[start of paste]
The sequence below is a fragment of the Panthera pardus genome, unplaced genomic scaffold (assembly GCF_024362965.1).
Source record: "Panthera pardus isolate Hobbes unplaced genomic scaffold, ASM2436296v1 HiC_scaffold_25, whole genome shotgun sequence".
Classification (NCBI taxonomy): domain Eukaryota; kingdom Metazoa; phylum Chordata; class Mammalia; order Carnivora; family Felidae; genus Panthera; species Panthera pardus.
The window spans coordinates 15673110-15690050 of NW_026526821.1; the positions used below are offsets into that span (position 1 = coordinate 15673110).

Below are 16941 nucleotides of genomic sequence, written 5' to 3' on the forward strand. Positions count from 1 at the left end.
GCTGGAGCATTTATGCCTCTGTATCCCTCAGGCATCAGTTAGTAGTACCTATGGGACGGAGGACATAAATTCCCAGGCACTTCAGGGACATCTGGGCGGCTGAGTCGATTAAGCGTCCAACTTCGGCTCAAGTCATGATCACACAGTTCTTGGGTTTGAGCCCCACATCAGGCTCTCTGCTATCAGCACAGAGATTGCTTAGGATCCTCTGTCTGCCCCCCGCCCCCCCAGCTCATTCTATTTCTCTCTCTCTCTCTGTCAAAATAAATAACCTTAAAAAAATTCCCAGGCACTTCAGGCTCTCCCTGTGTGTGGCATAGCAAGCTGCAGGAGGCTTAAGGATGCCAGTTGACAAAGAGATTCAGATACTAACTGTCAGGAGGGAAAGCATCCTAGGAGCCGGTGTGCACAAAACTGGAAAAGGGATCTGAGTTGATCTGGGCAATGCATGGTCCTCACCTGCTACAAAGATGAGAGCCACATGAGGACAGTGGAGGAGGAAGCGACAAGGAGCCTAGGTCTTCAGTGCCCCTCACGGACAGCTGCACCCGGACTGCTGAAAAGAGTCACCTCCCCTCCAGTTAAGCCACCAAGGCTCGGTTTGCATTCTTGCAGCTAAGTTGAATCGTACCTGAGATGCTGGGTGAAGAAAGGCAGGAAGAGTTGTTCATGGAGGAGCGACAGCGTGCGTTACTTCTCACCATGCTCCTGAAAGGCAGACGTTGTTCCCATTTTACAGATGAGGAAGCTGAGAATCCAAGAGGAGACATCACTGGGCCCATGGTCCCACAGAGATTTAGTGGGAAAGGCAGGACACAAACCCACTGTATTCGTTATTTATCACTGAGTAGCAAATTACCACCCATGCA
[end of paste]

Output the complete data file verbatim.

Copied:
The sequence below is a fragment of the Panthera pardus genome, unplaced genomic scaffold (assembly GCF_024362965.1).
Source record: "Panthera pardus isolate Hobbes unplaced genomic scaffold, ASM2436296v1 HiC_scaffold_25, whole genome shotgun sequence".
Classification (NCBI taxonomy): domain Eukaryota; kingdom Metazoa; phylum Chordata; class Mammalia; order Carnivora; family Felidae; genus Panthera; species Panthera pardus.
The window spans coordinates 15673110-15690050 of NW_026526821.1; the positions used below are offsets into that span (position 1 = coordinate 15673110).

Below are 16941 nucleotides of genomic sequence, written 5' to 3' on the forward strand. Positions count from 1 at the left end.
GCTGGAGCATTTATGCCTCTGTATCCCTCAGGCATCAGTTAGTAGTACCTATGGGACGGAGGACATAAATTCCCAGGCACTTCAGGGACATCTGGGCGGCTGAGTCGATTAAGCGTCCAACTTCGGCTCAAGTCATGATCACACAGTTCTTGGGTTTGAGCCCCACATCAGGCTCTCTGCTATCAGCACAGAGATTGCTTAGGATCCTCTGTCTGCCCCCCGCCCCCCCAGCTCATTCTATTTCTCTCTCTCTCTCTGTCAAAATAAATAACCTTAAAAAAATTCCCAGGCACTTCAGGCTCTCCCTGTGTGTGGCATAGCAAGCTGCAGGAGGCTTAAGGATGCCAGTTGACAAAGAGATTCAGATACTAACTGTCAGGAGGGAAAGCATCCTAGGAGCCGGTGTGCACAAAACTGGAAAAGGGATCTGAGTTGATCTGGGCAATGCATGGTCCTCACCTGCTACAAAGATGAGAGCCACATGAGGACAGTGGAGGAGGAAGCGACAAGGAGCCTAGGTCTTCAGTGCCCCTCACGGACAGCTGCACCCGGACTGCTGAAAAGAGTCACCTCCCCTCCAGTTAAGCCACCAAGGCTCGGTTTGCATTCTTGCAGCTAAGTTGAATCGTACCTGAGATGCTGGGTGAAGAAAGGCAGGAAGAGTTGTTCATGGAGGAGCGACAGCGTGCGTTACTTCTCACCATGCTCCTGAAAGGCAGACGTTGTTCCCATTTTACAGATGAGGAAGCTGAGAATCCAAGAGGAGACATCACTGGGCCCATGGTCCCACAGAGATTTAGTGGGAAAGGCAGGACACAAACCCACTGTATTCGTTATTTATCACTGAGTAGCAAATTACCACCCATGCA